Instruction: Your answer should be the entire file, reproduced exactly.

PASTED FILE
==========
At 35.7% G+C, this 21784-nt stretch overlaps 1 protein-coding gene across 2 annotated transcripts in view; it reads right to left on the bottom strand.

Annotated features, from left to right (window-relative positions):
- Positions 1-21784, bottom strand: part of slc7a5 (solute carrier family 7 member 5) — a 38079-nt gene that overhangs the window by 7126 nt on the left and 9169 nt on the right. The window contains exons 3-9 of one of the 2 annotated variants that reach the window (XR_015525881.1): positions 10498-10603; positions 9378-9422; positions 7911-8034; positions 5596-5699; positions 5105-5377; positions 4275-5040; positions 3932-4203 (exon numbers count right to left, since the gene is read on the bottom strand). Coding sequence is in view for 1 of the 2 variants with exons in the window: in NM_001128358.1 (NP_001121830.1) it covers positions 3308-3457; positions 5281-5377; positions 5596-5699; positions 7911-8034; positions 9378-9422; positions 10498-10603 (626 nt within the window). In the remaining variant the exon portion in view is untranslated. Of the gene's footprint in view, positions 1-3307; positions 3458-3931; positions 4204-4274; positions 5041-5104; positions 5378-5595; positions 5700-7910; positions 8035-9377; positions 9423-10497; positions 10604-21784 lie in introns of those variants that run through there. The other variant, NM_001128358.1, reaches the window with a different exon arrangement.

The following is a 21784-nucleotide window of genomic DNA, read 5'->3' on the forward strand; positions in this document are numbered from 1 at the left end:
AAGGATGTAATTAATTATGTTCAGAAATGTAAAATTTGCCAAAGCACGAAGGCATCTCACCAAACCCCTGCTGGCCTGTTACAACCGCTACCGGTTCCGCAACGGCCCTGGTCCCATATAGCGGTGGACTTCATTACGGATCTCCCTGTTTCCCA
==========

At 35.7% G+C, this 21784-nt stretch overlaps 1 protein-coding gene across 2 annotated transcripts in view; it reads right to left on the bottom strand.

Annotated features, from left to right (window-relative positions):
- Positions 1-21784, bottom strand: part of slc7a5 (solute carrier family 7 member 5) — a 38079-nt gene that overhangs the window by 7126 nt on the left and 9169 nt on the right. The window contains exons 3-9 of one of the 2 annotated variants that reach the window (XR_015525881.1): positions 10498-10603; positions 9378-9422; positions 7911-8034; positions 5596-5699; positions 5105-5377; positions 4275-5040; positions 3932-4203 (exon numbers count right to left, since the gene is read on the bottom strand). Coding sequence is in view for 1 of the 2 variants with exons in the window: in NM_001128358.1 (NP_001121830.1) it covers positions 3308-3457; positions 5281-5377; positions 5596-5699; positions 7911-8034; positions 9378-9422; positions 10498-10603 (626 nt within the window). In the remaining variant the exon portion in view is untranslated. Of the gene's footprint in view, positions 1-3307; positions 3458-3931; positions 4204-4274; positions 5041-5104; positions 5378-5595; positions 5700-7910; positions 8035-9377; positions 9423-10497; positions 10604-21784 lie in introns of those variants that run through there. The other variant, NM_001128358.1, reaches the window with a different exon arrangement.

The following is a 21784-nucleotide window of genomic DNA, read 5'->3' on the forward strand; positions in this document are numbered from 1 at the left end:
AAGGATGTAATTAATTATGTTCAGAAATGTAAAATTTGCCAAAGCACGAAGGCATCTCACCAAACCCCTGCTGGCCTGTTACAACCGCTACCGGTTCCGCAACGGCCCTGGTCCCATATAGCGGTGGACTTCATTACGGATCTCCCTGTTTCCCA